Wholly and exclusively: expenditure having an intrinsic duality of purpose: surgery
S34 Income Tax (Trading and Other Income) Act 2005 (ITTOIA 2005)
Surgery to restore function after injury
The cost of surgery to ensure or restore good health is not allowable.
In the case of Prince v Mapp  46 TC 169, Mr Prince’s principal occupation was that of a draughtsman. He also carried on a spare-time activity as a professional guitar player and further - and this is an important point in the case - he played his guitar as a hobby. Unfortunately, Mr Prince cut the little finger of his left hand while sharpening a pencil at work. The injury did not heal and the top joint proved to be useless. It was necessary to perform an operation to enable him to continue to play his guitar.
The Special Commissioners found that the operation was undertaken to enable Mr Prince to play the guitar not only as a profession but also as a hobby and so disallowed the expenditure.
Pennycuick J expressed his opinion (although it does not form part of the decision and so is not binding) that medical expenses may satisfy the test for deduction in what is now S34(1)(a) ITTOIA 2005 on page 174:
`It is quite easy to think of instances in which someone carrying on a trade or profession incurs some injury which is trivial in itself and in respect of which he would never otherwise expend money on medical care but which happens to be of vital importance for the purpose of that particular trade or profession. In such a case I am prepared to assume in favour of the taxpayer here that it would be possible for a taxpayer to incur expense which was wholly and exclusively for the purpose of his trade or profession. I say I am prepared to assume. I do not give any decision upon it because on the particular facts of this case it is not necessary for me to do so.’
Pennycuick J went on to consider the way that the courts have interpreted the legislation in other cases and applied that interpretation to the facts as found by the Commissioners. See page 176:
`There is nothing in those sentences which confines the finding to a wish to continue to play the guitar professionally. It seems to me that that is a finding that he would not have undergone the operation if he had not wished to continue to play the guitar, and that must in the context mean had he not wished to play the guitar in the same circumstances as those in which he had hitherto played it, ie partly as a hobby and partly professionally. If that is a correct reading of the finding, as I think it is, then the Special Commissioners had material upon which they could reach their conclusion, and that is the end of this case.’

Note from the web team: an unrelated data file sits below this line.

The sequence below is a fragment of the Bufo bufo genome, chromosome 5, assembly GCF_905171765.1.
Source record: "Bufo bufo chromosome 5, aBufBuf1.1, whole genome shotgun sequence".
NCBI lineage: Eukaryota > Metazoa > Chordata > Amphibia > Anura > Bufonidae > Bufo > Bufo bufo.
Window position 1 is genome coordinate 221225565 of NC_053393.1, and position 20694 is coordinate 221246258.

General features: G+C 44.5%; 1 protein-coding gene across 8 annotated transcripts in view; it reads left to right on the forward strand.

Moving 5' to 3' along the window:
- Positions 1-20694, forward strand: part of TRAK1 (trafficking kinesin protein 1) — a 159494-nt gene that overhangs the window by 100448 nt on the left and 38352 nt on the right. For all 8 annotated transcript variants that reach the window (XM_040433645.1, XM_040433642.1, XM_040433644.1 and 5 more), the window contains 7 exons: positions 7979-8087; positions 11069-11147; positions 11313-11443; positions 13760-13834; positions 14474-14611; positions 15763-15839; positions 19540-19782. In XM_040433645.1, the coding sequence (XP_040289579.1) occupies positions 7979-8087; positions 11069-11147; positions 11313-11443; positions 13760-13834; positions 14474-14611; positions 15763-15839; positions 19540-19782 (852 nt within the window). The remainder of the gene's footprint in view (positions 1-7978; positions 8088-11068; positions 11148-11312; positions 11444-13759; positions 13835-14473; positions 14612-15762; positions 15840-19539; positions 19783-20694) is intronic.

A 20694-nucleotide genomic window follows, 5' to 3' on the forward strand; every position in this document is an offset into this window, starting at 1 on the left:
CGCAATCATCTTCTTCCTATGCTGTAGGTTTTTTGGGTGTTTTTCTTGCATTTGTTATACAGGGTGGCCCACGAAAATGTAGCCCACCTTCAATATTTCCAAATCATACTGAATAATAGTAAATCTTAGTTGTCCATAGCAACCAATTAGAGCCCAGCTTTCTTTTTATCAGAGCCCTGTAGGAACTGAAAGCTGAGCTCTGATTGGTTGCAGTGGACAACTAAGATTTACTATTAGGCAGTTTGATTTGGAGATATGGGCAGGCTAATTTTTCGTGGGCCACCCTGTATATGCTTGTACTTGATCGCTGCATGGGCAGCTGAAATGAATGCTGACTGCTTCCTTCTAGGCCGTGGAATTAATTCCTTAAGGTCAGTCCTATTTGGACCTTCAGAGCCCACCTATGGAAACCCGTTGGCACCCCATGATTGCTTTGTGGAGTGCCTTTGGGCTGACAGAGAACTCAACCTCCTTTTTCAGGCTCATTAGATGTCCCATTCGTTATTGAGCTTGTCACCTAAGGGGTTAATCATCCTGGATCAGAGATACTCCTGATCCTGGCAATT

The operation therefore served a dual purpose of allowing Mr Prince to play professionally and also as hobby. Duality was fatal. In medical expenditure of this minor kind (unlike that where health considerations arise) there is no inevitable private purpose.
Where a person in the public eye claims a deduction for the cost of cosmetic surgery to correct some perceived inadequacy in their appearance, you need to examine whether one of the purposes in incurring those costs was to gratify their private wish to improve/change their appearance. If it was, no deduction will be due. Only in exceptional circumstances will an operation to change personal appearance by reversing or masking the advancing of the years not have a private purpose. You should invite the tribunal to infer the existence of a private motive unless there is compelling evidence to the contrary.